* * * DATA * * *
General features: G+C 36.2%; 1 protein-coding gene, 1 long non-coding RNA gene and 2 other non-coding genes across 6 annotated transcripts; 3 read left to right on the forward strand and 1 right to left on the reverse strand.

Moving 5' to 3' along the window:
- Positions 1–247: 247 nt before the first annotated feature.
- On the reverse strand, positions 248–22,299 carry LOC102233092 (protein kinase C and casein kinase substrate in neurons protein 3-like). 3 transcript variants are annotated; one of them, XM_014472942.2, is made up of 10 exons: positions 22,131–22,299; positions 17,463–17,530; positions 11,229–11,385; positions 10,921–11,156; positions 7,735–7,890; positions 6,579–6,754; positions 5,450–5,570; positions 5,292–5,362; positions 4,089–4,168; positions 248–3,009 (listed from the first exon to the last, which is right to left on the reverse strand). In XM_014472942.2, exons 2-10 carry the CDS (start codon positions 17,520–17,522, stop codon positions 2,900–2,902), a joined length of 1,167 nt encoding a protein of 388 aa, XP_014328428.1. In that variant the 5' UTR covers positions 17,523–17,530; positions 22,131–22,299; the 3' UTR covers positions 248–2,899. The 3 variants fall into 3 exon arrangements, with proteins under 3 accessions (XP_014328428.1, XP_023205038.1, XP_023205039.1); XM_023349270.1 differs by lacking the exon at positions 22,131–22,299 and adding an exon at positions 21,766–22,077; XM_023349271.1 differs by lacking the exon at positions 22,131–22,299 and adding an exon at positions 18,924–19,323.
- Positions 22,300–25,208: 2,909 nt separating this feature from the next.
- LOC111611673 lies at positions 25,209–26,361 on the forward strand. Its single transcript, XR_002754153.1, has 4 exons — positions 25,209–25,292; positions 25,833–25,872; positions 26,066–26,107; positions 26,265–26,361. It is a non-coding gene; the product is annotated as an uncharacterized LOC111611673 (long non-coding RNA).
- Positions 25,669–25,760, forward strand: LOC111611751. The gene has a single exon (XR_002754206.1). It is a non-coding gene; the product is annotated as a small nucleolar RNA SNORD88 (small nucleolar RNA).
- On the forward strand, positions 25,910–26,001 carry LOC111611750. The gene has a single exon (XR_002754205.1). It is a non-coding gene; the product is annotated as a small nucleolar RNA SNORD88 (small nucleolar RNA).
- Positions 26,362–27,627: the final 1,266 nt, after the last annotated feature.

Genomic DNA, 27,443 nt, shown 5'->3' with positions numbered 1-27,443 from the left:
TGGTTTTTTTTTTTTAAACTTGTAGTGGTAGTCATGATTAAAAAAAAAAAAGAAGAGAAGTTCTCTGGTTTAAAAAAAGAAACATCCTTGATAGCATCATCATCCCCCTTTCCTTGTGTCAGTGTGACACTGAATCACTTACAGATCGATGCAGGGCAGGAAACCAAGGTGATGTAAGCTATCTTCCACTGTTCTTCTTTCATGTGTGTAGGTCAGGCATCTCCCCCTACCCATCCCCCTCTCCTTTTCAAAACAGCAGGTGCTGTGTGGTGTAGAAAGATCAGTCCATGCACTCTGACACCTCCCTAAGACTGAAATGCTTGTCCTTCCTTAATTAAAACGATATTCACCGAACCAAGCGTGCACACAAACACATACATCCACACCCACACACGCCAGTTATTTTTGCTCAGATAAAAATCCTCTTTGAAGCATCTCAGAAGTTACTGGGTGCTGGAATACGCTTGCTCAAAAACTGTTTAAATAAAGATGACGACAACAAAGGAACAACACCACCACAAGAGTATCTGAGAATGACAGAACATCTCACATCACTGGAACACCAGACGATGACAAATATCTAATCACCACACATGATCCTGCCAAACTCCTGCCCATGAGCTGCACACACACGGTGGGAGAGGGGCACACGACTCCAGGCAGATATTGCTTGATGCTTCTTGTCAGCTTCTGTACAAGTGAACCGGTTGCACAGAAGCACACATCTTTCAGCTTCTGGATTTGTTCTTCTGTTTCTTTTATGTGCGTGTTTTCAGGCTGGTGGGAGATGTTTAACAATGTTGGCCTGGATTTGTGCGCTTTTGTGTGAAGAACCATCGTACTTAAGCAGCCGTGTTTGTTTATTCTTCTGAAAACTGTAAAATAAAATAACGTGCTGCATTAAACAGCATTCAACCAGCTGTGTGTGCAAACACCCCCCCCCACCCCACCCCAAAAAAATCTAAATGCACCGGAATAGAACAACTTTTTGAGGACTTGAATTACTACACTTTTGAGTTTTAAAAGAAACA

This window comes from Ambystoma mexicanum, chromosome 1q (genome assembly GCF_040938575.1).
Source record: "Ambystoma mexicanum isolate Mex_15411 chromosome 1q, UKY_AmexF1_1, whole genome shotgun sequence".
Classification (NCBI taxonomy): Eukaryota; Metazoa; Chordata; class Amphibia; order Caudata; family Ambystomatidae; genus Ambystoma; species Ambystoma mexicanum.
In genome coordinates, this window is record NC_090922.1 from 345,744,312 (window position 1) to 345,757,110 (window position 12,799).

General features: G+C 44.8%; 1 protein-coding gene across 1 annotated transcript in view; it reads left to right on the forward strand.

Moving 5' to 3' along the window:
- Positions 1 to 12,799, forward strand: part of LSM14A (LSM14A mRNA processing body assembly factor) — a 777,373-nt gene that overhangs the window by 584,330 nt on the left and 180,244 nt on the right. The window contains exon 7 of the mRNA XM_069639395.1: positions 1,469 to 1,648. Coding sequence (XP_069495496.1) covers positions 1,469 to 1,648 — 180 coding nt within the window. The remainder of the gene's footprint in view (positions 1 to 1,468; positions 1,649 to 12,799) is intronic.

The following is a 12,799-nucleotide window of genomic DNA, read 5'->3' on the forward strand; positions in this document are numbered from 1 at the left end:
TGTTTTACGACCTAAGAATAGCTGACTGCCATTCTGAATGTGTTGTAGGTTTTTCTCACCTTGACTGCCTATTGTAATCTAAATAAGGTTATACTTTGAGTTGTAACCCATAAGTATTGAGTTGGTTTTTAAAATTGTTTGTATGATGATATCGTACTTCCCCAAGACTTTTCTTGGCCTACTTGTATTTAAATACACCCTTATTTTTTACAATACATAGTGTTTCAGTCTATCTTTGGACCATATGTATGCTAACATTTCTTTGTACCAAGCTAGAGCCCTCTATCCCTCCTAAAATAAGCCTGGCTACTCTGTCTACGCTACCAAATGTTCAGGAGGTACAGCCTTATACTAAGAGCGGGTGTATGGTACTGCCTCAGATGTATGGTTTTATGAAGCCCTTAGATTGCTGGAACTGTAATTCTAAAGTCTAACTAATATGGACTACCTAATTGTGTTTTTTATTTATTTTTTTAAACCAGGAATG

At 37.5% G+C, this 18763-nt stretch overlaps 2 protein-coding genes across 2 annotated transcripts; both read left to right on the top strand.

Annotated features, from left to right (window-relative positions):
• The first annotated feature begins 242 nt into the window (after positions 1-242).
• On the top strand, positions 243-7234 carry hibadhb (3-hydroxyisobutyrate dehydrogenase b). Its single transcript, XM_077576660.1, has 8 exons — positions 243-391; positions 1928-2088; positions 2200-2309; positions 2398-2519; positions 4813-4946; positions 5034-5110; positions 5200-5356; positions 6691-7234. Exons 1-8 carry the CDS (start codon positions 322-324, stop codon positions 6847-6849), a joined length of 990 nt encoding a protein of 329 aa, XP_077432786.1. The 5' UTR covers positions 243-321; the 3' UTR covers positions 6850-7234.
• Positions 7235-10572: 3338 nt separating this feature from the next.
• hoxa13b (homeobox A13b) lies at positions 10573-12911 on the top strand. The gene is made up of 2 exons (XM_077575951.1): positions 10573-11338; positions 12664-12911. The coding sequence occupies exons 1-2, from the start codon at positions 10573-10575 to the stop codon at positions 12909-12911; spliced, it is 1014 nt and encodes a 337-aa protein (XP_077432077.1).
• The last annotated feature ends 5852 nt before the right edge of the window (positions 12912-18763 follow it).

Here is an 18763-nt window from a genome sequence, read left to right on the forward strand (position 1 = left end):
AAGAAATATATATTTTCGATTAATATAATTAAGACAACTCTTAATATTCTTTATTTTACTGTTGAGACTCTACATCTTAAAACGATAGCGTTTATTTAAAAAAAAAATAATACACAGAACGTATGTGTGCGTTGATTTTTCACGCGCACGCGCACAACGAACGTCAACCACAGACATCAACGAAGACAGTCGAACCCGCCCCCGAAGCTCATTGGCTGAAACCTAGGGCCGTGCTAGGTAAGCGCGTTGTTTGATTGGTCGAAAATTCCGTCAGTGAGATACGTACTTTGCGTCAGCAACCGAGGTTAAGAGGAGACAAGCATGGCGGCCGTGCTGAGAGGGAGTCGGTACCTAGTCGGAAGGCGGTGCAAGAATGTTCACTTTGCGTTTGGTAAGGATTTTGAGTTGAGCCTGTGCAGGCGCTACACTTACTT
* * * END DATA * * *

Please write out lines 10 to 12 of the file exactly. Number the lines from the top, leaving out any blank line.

Genomic DNA, 27,443 nt, shown 5'->3' with positions numbered 1-27,443 from the left:
TGGTTTTTTTTTTTTAAACTTGTAGTGGTAGTCATGATTAAAAAAAAAAAAGAAGAGAAGTTCTCTGGTTTAAAAAAAGAAACATCCTTGATAGCATCATCATCCCCCTTTCCTTGTGTCAGTGTGACACTGAATCACTTACAGATCGATGCAGGGCAGGAAACCAAGGTGATGTAAGCTATCTTCCACTGTTCTTCTTTCATGTGTGTAGGTCAGGCATCTCCCCCTACCCATCCCCCTCTCCTTTTCAAAACAGCAGGTGCTGTGTGGTGTAGAAAGATCAGTCCATGCACTCTGACACCTCCCTAAGACTGAAATGCTTGTCCTTCCTTAATTAAAACGATATTCACCGAACCAAGCGTGCACACAAACACATACATCCACACCCACACACGCCAGTTATTTTTGCTCAGATAAAAATCCTCTTTGAAGCATCTCAGAAGTTACTGGGTGCTGGAATACGCTTGCTCAAAAACTGTTTAAATAAAGATGACGACAACAAAGGAACAACACCACCACAAGAGTATCTGAGAATGACAGAACATCTCACATCACTGGAACACCAGACGATGACAAATATCTAATCACCACACATGATCCTGCCAAACTCCTGCCCATGAGCTGCACACACACGGTGGGAGAGGGGCACACGACTCCAGGCAGATATTGCTTGATGCTTCTTGTCAGCTTCTGTACAAGTGAACCGGTTGCACAGAAGCACACATCTTTCAGCTTCTGGATTTGTTCTTCTGTTTCTTTTATGTGCGTGTTTTCAGGCTGGTGGGAGATGTTTAACAATGTTGGCCTGGATTTGTGCGCTTTTGTGTGAAGAACCATCGTACTTAAGCAGCCGTGTTTGTTTATTCTTCTGAAAACTGTAAAATAAAATAACGTGCTGCATTAAACAGCATTCAACCAGCTGTGTGTGCAAACACCCCCCCCCACCCCACCCCAAAAAAATCTAAATGCACCGGAATAGAACAACTTTTTGAGGACTTGAATTACTACACTTTTGAGTTTTAAAAGAAACA

This window comes from Ambystoma mexicanum, chromosome 1q (genome assembly GCF_040938575.1).